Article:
Branson School News, Sports, Life and Opinion

The Blazer

Branson’s student-run newspaper
Branson School News, Sports, Life and Opinion

The Blazer

Branson School News, Sports, Life and Opinion

The Blazer

DEI leadership sees notable additions

New Diversity, Equity, and Inclusion ambassadors serve as an increase to the DEI program.
Finley Keeffe
JuanCarolos Arauz in the DEI office. Arauz has spearheaded Branson’s DEI mission since 2019

Since the hiring of Diversity, Equity, and Inclusion (DEI) Director, JuanCarlos Arauz, four years ago, Branson has been actively striving to increase the diversity among its faculty and student body and ensure that every member of the community feels welcomed and supported. 

Most recently, Arauz has introduced student leadership into his work by selecting an admissions committee from the student body. 

In previous years, the DEI committee consisted of only a few students. It has expanded to seven students for this school year. While selecting these seven additions, Arauz attempted to add a diversity of races to the committee. In the program, there are several candidates who represent different minorities. 

Tom Lardner ‘25, was recently selected as an ambassador of the newly introduced committee. Lardner explained that the diversity among the DEI leaders ensures that the student body feels represented by someone of the same ethnicity. 

“With so much diversity within the committee, it allows every student to be represented by a DEI leader,” Lardner said.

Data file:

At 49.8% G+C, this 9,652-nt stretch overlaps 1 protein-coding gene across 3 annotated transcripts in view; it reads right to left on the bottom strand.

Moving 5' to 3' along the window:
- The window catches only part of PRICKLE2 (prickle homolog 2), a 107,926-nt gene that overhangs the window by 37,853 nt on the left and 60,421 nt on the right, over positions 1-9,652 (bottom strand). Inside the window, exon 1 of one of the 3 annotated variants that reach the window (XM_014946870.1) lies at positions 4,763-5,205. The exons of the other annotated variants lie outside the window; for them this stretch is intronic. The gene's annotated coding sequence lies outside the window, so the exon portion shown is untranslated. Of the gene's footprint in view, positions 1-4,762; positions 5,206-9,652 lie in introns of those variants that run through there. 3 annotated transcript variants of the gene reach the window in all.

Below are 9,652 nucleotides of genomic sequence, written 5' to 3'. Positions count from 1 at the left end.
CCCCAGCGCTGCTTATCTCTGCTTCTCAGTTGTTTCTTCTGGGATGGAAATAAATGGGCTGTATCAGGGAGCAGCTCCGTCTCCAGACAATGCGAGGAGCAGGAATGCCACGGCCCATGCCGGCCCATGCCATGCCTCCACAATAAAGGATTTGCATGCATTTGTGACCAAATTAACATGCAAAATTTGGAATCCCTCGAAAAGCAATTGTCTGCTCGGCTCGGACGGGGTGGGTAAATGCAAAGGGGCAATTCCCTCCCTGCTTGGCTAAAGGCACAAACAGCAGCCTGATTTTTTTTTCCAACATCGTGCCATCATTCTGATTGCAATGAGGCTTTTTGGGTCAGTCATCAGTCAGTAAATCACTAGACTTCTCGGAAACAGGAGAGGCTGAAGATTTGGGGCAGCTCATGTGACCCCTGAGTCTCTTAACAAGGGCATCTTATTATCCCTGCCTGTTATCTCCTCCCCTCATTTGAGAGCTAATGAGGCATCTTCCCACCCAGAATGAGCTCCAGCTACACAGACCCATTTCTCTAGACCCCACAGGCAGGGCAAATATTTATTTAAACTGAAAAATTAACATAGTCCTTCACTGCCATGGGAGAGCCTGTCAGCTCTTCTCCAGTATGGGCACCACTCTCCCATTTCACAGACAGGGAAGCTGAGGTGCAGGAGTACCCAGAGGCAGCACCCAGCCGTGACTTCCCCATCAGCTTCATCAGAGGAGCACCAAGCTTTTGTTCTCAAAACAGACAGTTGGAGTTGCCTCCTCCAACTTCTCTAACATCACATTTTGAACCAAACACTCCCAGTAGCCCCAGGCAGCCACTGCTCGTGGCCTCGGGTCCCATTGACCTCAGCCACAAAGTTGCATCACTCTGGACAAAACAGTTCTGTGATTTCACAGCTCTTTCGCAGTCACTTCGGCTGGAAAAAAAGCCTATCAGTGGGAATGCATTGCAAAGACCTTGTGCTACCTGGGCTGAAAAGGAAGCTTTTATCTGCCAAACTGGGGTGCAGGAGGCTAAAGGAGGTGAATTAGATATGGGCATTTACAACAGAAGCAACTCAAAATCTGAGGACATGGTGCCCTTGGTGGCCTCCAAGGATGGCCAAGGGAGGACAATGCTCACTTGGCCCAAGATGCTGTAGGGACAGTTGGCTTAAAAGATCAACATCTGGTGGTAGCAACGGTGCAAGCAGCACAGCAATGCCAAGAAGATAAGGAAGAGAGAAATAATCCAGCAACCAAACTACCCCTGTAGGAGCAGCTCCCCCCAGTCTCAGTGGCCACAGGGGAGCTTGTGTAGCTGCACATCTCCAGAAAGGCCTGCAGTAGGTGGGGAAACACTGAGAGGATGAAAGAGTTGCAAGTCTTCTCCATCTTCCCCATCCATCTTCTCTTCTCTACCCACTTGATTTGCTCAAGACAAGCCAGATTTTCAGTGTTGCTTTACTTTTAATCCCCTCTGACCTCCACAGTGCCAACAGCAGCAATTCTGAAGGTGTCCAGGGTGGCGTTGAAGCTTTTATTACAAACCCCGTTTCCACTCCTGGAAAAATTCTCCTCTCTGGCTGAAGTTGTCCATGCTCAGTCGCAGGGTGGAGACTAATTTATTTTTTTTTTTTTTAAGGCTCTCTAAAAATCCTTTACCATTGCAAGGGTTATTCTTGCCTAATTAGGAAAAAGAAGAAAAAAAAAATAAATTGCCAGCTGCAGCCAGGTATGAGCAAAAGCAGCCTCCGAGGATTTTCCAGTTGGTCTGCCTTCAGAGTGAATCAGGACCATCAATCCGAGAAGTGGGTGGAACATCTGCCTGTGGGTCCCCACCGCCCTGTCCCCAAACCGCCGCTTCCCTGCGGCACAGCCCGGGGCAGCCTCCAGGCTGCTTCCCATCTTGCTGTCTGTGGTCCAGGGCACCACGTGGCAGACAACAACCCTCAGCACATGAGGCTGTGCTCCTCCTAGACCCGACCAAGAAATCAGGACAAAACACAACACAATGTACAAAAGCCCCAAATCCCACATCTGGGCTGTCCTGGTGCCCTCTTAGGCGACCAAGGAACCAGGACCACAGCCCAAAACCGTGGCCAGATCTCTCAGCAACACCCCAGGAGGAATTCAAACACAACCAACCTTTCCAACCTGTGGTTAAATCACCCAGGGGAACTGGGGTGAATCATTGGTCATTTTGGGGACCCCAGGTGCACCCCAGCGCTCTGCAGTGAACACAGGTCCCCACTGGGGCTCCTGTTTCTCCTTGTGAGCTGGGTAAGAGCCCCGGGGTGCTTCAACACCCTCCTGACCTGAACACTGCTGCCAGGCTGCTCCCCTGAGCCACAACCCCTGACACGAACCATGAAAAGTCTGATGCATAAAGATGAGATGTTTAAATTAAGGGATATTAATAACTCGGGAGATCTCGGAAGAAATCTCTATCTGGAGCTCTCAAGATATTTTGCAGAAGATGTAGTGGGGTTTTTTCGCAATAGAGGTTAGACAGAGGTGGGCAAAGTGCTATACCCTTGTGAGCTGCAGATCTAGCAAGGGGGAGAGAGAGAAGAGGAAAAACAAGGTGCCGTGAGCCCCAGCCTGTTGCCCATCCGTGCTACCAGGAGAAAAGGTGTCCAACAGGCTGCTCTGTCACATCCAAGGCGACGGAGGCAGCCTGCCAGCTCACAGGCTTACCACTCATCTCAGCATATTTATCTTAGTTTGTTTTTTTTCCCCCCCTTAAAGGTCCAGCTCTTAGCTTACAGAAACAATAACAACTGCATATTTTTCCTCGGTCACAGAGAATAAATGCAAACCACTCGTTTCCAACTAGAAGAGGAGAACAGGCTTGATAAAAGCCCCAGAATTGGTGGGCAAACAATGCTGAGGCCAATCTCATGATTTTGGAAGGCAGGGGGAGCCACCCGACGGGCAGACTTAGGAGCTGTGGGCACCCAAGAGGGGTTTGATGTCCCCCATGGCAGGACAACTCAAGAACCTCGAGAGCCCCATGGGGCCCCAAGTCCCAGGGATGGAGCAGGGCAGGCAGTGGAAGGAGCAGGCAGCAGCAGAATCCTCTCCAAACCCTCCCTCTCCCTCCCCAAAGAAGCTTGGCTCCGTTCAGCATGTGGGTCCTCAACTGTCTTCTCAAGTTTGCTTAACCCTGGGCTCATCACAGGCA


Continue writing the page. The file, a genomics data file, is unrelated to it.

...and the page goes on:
As the only non-student of color among the staff, Lardner’s responsibility is to be a supporter to the entire student body and to use his voice to advocate. 

“As the only white representative among the staff, it is my duty to act as an ally to everybody,” Lardner said.

Along with adding a diversity of students, Arauz has altered the structure of the program. The committee is now separated into three sectors: ambassadors, interns and leaders. 

A DEI intern’s responsibility is to “interpret DEI internally” at Branson, and to “look at the statistics and what is systemically inequitable.” Arauz said that ambassadors are students who like to talk publicly about DEI and publicize their work and responsibilities. Lastly, the leaders are the students who manage and oversee the DEI committee as a whole. 

Because the program has shifted to being more student-run, this allowed the opportunity to expand outside of Branson. As the organizer of this program, Arauz has been able to schedule DEI conferences across the country. He believes that hearing the opinions and experiences of people from different places and environments is crucial for one’s understanding of inequity. 

“We want our DEI leaders to be able to go somewhere different, learn leadership skills, meet some people different from them in different communities, and we hope for them to bring what they have learned back to our Branson community,” Arauz said.

While traveling across the country, Arauz hopes his committee will gather leadership skills and develop a deeper understanding of DEI.

“We will be attending the listening conference in Chicago, and we feel that a great leader is a great listener, and a few other students will be going to St. Louis for the Student Diversity Leadership Conference,” Arauz said.

More to Discover
About the Contributor
Finley Keeffe
Finley Keeffe, Writer